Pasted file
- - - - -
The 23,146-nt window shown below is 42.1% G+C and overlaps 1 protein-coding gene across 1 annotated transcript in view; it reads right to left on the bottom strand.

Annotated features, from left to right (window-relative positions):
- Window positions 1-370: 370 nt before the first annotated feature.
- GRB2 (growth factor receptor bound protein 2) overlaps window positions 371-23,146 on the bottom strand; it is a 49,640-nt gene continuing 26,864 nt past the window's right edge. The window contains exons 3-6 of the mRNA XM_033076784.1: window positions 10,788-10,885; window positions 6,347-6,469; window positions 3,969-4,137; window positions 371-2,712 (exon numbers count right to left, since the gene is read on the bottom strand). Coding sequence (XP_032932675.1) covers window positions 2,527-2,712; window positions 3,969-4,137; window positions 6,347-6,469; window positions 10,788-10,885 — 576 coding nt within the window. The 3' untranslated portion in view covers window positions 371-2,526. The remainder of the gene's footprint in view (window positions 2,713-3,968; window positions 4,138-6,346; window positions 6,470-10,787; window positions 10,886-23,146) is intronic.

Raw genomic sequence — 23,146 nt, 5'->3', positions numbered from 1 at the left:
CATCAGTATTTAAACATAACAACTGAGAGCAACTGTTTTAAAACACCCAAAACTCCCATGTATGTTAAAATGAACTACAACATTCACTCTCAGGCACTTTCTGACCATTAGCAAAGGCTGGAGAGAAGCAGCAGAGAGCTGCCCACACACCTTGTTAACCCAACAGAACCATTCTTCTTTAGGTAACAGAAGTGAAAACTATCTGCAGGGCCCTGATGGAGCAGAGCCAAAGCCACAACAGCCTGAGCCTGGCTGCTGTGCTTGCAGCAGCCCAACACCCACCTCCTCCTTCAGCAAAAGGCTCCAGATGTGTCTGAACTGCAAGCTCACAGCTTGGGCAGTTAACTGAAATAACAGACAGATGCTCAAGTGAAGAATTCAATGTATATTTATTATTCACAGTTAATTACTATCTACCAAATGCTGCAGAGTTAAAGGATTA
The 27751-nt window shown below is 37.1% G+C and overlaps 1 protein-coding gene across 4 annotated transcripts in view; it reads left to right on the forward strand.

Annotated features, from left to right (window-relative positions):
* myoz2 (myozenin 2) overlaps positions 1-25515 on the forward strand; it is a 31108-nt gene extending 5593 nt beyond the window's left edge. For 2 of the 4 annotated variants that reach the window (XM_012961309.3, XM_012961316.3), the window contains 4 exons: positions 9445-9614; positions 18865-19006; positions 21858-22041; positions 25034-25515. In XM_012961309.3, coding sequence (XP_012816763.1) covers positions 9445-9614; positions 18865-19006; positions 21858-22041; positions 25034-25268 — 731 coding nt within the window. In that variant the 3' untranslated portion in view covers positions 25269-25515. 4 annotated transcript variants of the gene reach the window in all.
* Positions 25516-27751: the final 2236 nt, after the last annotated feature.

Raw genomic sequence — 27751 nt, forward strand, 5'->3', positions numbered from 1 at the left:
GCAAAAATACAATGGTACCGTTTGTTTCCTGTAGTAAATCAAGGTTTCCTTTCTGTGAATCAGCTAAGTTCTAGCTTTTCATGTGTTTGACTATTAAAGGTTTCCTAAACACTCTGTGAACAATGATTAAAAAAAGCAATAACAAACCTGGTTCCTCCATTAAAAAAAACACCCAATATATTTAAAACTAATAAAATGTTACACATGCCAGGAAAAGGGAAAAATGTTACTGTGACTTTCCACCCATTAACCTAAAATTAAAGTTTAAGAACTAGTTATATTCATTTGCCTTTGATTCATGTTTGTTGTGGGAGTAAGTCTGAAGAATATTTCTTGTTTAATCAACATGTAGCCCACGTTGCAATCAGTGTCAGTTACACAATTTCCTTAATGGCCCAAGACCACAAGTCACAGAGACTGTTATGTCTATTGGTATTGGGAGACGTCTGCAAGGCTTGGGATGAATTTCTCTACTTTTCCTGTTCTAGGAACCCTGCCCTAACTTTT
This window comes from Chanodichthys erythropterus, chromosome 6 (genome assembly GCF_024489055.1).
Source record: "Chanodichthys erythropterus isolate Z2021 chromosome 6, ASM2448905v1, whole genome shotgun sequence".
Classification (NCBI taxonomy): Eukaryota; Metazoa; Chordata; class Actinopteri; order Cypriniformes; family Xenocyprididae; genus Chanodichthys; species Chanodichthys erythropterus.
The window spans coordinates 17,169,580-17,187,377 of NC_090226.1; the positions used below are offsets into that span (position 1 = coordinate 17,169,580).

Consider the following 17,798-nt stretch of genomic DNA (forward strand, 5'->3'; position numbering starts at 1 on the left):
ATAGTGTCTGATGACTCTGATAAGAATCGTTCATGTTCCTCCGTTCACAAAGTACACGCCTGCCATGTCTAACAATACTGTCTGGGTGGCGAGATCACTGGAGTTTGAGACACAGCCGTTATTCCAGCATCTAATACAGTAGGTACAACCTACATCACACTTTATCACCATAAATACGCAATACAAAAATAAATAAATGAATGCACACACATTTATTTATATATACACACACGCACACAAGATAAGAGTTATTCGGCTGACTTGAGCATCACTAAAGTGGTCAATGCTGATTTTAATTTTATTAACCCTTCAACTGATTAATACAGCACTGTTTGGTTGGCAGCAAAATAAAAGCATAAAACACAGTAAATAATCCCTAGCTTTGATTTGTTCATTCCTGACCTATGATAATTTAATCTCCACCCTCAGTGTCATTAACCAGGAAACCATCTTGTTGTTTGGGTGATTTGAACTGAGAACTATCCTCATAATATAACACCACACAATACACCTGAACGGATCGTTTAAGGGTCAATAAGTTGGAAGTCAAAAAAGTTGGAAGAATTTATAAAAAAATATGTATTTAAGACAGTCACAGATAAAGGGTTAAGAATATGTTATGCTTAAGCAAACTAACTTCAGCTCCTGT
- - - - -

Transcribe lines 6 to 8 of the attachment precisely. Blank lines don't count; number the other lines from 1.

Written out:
CATCAGTATTTAAACATAACAACTGAGAGCAACTGTTTTAAAACACCCAAAACTCCCATGTATGTTAAAATGAACTACAACATTCACTCTCAGGCACTTTCTGACCATTAGCAAAGGCTGGAGAGAAGCAGCAGAGAGCTGCCCACACACCTTGTTAACCCAACAGAACCATTCTTCTTTAGGTAACAGAAGTGAAAACTATCTGCAGGGCCCTGATGGAGCAGAGCCAAAGCCACAACAGCCTGAGCCTGGCTGCTGTGCTTGCAGCAGCCCAACACCCACCTCCTCCTTCAGCAAAAGGCTCCAGATGTGTCTGAACTGCAAGCTCACAGCTTGGGCAGTTAACTGAAATAACAGACAGATGCTCAAGTGAAGAATTCAATGTATATTTATTATTCACAGTTAATTACTATCTACCAAATGCTGCAGAGTTAAAGGATTA
The 27751-nt window shown below is 37.1% G+C and overlaps 1 protein-coding gene across 4 annotated transcripts in view; it reads left to right on the forward strand.

Annotated features, from left to right (window-relative positions):